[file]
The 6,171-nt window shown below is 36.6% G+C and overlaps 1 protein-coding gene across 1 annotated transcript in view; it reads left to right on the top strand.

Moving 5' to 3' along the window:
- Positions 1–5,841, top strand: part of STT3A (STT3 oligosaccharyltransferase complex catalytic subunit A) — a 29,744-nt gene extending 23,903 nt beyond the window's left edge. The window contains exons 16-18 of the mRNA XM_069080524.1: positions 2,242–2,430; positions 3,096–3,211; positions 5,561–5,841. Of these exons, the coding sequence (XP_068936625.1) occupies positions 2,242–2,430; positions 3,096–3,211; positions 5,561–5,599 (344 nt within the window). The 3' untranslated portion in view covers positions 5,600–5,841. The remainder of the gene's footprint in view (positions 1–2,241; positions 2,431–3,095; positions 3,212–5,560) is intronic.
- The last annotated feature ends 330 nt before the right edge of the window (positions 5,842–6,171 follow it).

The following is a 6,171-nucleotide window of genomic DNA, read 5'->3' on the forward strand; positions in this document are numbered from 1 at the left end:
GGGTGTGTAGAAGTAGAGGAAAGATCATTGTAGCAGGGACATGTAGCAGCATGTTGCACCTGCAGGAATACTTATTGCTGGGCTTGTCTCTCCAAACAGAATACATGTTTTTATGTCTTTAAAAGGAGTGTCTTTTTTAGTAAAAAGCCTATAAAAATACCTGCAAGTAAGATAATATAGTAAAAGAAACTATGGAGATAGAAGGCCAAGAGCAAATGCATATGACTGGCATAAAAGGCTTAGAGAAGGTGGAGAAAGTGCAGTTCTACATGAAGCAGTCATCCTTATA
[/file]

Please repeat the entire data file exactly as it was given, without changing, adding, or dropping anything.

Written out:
The 6,171-nt window shown below is 36.6% G+C and overlaps 1 protein-coding gene across 1 annotated transcript in view; it reads left to right on the top strand.

Moving 5' to 3' along the window:
- Positions 1–5,841, top strand: part of STT3A (STT3 oligosaccharyltransferase complex catalytic subunit A) — a 29,744-nt gene extending 23,903 nt beyond the window's left edge. The window contains exons 16-18 of the mRNA XM_069080524.1: positions 2,242–2,430; positions 3,096–3,211; positions 5,561–5,841. Of these exons, the coding sequence (XP_068936625.1) occupies positions 2,242–2,430; positions 3,096–3,211; positions 5,561–5,599 (344 nt within the window). The 3' untranslated portion in view covers positions 5,600–5,841. The remainder of the gene's footprint in view (positions 1–2,241; positions 2,431–3,095; positions 3,212–5,560) is intronic.
- The last annotated feature ends 330 nt before the right edge of the window (positions 5,842–6,171 follow it).

The following is a 6,171-nucleotide window of genomic DNA, read 5'->3' on the forward strand; positions in this document are numbered from 1 at the left end:
GGGTGTGTAGAAGTAGAGGAAAGATCATTGTAGCAGGGACATGTAGCAGCATGTTGCACCTGCAGGAATACTTATTGCTGGGCTTGTCTCTCCAAACAGAATACATGTTTTTATGTCTTTAAAAGGAGTGTCTTTTTTAGTAAAAAGCCTATAAAAATACCTGCAAGTAAGATAATATAGTAAAAGAAACTATGGAGATAGAAGGCCAAGAGCAAATGCATATGACTGGCATAAAAGGCTTAGAGAAGGTGGAGAAAGTGCAGTTCTACATGAAGCAGTCATCCTTATA